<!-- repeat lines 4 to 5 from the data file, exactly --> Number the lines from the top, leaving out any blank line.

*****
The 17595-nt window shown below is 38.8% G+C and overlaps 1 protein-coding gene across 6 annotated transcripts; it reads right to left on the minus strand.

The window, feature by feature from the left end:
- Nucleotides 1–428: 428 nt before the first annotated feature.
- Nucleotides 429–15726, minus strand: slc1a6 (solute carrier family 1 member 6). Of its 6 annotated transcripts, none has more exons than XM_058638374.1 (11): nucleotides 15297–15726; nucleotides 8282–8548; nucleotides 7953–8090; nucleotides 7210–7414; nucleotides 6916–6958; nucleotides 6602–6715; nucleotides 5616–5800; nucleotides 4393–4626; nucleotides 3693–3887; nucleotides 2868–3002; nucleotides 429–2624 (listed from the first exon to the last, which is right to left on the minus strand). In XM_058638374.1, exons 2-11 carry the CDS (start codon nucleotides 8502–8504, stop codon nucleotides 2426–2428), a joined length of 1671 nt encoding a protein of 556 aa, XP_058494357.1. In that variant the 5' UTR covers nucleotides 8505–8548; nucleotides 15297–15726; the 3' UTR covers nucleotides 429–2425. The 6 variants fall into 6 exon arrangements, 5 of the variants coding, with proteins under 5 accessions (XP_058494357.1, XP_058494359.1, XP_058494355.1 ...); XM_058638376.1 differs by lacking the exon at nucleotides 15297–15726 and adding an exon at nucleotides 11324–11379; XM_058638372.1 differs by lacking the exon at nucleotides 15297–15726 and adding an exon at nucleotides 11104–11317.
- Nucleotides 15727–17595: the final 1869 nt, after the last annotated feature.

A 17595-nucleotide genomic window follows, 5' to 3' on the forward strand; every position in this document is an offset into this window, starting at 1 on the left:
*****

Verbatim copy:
- Nucleotides 429–15726, minus strand: slc1a6 (solute carrier family 1 member 6). Of its 6 annotated transcripts, none has more exons than XM_058638374.1 (11): nucleotides 15297–15726; nucleotides 8282–8548; nucleotides 7953–8090; nucleotides 7210–7414; nucleotides 6916–6958; nucleotides 6602–6715; nucleotides 5616–5800; nucleotides 4393–4626; nucleotides 3693–3887; nucleotides 2868–3002; nucleotides 429–2624 (listed from the first exon to the last, which is right to left on the minus strand). In XM_058638374.1, exons 2-11 carry the CDS (start codon nucleotides 8502–8504, stop codon nucleotides 2426–2428), a joined length of 1671 nt encoding a protein of 556 aa, XP_058494357.1. In that variant the 5' UTR covers nucleotides 8505–8548; nucleotides 15297–15726; the 3' UTR covers nucleotides 429–2425. The 6 variants fall into 6 exon arrangements, 5 of the variants coding, with proteins under 5 accessions (XP_058494357.1, XP_058494359.1, XP_058494355.1 ...); XM_058638376.1 differs by lacking the exon at nucleotides 15297–15726 and adding an exon at nucleotides 11324–11379; XM_058638372.1 differs by lacking the exon at nucleotides 15297–15726 and adding an exon at nucleotides 11104–11317.
- Nucleotides 15727–17595: the final 1869 nt, after the last annotated feature.